# Use FFT to compute only part of frequency response

I am working on a project in which I need to calculate the range of a target using an FMCW radar. Dependent on the target's range, I expect various beat frequencies to occur in the data from my ADC. I would like to calculate the frequencies so that I can predict the distance of my target. If I use the FFT directly on my data, it will give me frequencies from 0 to $$\ f_s$$, the sampling frequency ($$-f_s\,/\,2$$ to $$f_s\,/\,2$$). If knew in advance that only part of the frequency spectrum is likely to contain targets, is there a way I can compute the DFT only in that range using the FFT? Additionally, I am interested to know if such techniques are likely to be faster than calculating the full frequency spectrum.

For example, assume $$\ f_s = 4\texttt{MHz}$$, and I know the targets could have beat frequencies between $$0.5 \texttt{MHz}$$ and $$1.5 \texttt{MHz}$$ is there a way I can calculate the FFT only in the range of $$0.5 \texttt{MHz}$$ to $$1.5 \texttt{MHz}$$, and is it likely to be any faster than calculating the FFT across the full range of $$0$$ to $$4 \texttt{MHz}$$ ($$-2 \texttt{MHz}$$ to $$2 \texttt{MHz}$$).

Thank You,

I do not see a path for the OP's specific case of reducing processing to review the spectrum from 0.5 MHz to 1.5 MHz instead of the complete 0 to 2 MHz the FFT would provide. But I do provide solutions when the ratio of sampling rate to frequency band to process is much larger.

The Goertzel algorithm can be used when a relatively very small number of frequency bins are needed. See this other post where further details are provided, but to bottom line it here, the Goertzel is more efficient when the number of bins $$M$$ needed for an $$N$$ point DFT is very small as:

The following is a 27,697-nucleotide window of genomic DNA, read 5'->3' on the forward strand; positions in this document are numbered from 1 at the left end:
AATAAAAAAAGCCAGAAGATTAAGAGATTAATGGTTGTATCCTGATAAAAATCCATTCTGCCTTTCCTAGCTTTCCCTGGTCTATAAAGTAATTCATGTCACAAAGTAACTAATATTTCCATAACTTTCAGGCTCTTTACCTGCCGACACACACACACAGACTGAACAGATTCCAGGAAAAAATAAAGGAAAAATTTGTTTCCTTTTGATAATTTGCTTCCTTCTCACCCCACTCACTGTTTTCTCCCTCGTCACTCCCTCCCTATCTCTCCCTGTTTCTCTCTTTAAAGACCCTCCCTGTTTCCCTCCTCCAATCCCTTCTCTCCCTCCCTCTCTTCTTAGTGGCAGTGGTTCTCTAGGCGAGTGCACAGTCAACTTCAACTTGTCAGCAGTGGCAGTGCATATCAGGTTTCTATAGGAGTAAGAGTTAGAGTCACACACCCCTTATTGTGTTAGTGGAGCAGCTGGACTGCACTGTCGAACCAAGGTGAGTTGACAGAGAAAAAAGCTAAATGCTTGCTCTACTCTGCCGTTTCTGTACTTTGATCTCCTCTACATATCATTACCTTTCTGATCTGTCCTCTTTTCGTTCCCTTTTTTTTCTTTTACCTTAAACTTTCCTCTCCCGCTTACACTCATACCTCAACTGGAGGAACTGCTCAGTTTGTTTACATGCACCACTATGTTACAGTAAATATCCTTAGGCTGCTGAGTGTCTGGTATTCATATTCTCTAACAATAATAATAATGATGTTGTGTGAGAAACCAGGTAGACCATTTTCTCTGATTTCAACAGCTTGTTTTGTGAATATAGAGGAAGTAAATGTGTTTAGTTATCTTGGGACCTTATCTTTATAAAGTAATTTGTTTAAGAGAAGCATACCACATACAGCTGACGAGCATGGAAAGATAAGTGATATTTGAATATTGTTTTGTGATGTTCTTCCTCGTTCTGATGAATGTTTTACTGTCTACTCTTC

$$M < \frac{\log_2(N)}{2}$$

Another option for when a larger band or bands are needed for evaluation is to decimate the sampling rate to a lower rate. It is feasible to do both a frequency translation and down-sampling as one operation as part of the resampling process, effectively moving a bandpass to lowpass combined with achieving a lower rate for more efficient processing. The combined frequency translation and resampling to a lower rate can be done efficiently with bandpass polyphase resampling implementations.

For example consider the simple case of a decimate by 8 with the resulting alias bands over the sampled spectrum as depicted below. This shows all the frequency bands that would alias into the final spectrum at the lower rate if we were to simply select every 8th sample (downsampling). For this reason in the decimation process, we first typically lowpass filter, to filter out anything that would be in these higher frequency bands prior to downsampling. We can, as shown below, instead bandpass filter, in which case the bandpass would be around a higher spectral region of choice (limited to the dinstinct bands we know that would fold in). This then combines a frequency translation with down-sampling after which a much more efficient FFT could be done.

Given the FFT complexity as $$2N\log_2(N)$$ real additions and real multiplications where $$N$$ is the number of samples; the consideration would be if the complexity of the bandpass filter implementation needed (which could be efficiently mapped to a polyphase structure), would offset the savings in the FFT implementation, which could be further explored. In this example of reducing by a factor of 8, the number of real multiplications and real additions needed in the FFT is reduced by a factor of 48. The OP's case is just a factor of 2 resulting in a savings of 4 real multipliers and 4 adders...unlikely that we could win with other processing; but this does demonstrate at which point such options would be worth considering for sub-band processing.

(Note: The above graphics assume the signal being processed is real and thus complex conjugate symmetric. If the signal being processed is not real, then there would only be a single bandpass filter in the unique digital spectrum that extends over the full range depicted above).